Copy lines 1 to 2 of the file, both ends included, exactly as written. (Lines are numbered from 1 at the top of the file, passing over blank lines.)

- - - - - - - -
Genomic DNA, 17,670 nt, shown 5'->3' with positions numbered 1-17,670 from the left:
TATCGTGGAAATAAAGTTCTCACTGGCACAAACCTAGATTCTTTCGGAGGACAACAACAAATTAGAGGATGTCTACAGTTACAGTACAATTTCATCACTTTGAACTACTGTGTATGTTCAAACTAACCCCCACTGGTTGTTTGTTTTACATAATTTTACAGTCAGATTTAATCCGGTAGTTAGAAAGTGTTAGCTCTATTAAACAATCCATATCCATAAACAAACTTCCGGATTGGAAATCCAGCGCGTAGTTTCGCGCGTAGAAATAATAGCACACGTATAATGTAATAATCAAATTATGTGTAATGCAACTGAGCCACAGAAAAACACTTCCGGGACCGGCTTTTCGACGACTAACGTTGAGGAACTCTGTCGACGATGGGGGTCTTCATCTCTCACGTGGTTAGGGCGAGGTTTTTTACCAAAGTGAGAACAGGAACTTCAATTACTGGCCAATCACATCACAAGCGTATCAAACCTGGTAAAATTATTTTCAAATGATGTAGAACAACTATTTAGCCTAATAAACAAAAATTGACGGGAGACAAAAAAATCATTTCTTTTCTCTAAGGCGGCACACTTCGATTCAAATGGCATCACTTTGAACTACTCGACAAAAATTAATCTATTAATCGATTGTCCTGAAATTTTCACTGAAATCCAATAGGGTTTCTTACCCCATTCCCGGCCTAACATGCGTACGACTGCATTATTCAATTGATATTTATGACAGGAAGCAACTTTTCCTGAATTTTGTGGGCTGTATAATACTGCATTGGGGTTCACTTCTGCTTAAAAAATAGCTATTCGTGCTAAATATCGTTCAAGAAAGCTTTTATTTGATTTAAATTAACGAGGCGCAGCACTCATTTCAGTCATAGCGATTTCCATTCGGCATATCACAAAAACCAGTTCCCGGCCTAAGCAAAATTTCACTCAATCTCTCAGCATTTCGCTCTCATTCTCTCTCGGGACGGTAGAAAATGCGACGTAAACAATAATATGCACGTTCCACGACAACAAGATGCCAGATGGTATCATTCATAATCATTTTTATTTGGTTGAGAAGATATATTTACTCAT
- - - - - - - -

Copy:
Genomic DNA, 17,670 nt, shown 5'->3' with positions numbered 1-17,670 from the left:
TATCGTGGAAATAAAGTTCTCACTGGCACAAACCTAGATTCTTTCGGAGGACAACAACAAATTAGAGGATGTCTACAGTTACAGTACAATTTCATCACTTTGAACTACTGTGTATGTTCAAACTAACCCCCACTGGTTGTTTGTTTTACATAATTTTACAGTCAGATTTAATCCGGTAGTTAGAAAGTGTTAGCTCTATTAAACAATCCATATCCATAAACAAACTTCCGGATTGGAAATCCAGCGCGTAGTTTCGCGCGTAGAAATAATAGCACACGTATAATGTAATAATCAAATTATGTGTAATGCAACTGAGCCACAGAAAAACACTTCCGGGACCGGCTTTTCGACGACTAACGTTGAGGAACTCTGTCGACGATGGGGGTCTTCATCTCTCACGTGGTTAGGGCGAGGTTTTTTACCAAAGTGAGAACAGGAACTTCAATTACTGGCCAATCACATCACAAGCGTATCAAACCTGGTAAAATTATTTTCAAATGATGTAGAACAACTATTTAGCCTAATAAACAAAAATTGACGGGAGACAAAAAAATCATTTCTTTTCTCTAAGGCGGCACACTTCGATTCAAATGGCATCACTTTGAACTACTCGACAAAAATTAATCTATTAATCGATTGTCCTGAAATTTTCACTGAAATCCAATAGGGTTTCTTACCCCATTCCCGGCCTAACATGCGTACGACTGCATTATTCAATTGATATTTATGACAGGAAGCAACTTTTCCTGAATTTTGTGGGCTGTATAATACTGCATTGGGGTTCACTTCTGCTTAAAAAATAGCTATTCGTGCTAAATATCGTTCAAGAAAGCTTTTATTTGATTTAAATTAACGAGGCGCAGCACTCATTTCAGTCATAGCGATTTCCATTCGGCATATCACAAAAACCAGTTCCCGGCCTAAGCAAAATTTCACTCAATCTCTCAGCATTTCGCTCTCATTCTCTCTCGGGACGGTAGAAAATGCGACGTAAACAATAATATGCACGTTCCACGACAACAAGATGCCAGATGGTATCATTCATAATCATTTTTATTTGGTTGAGAAGATATATTTACTCAT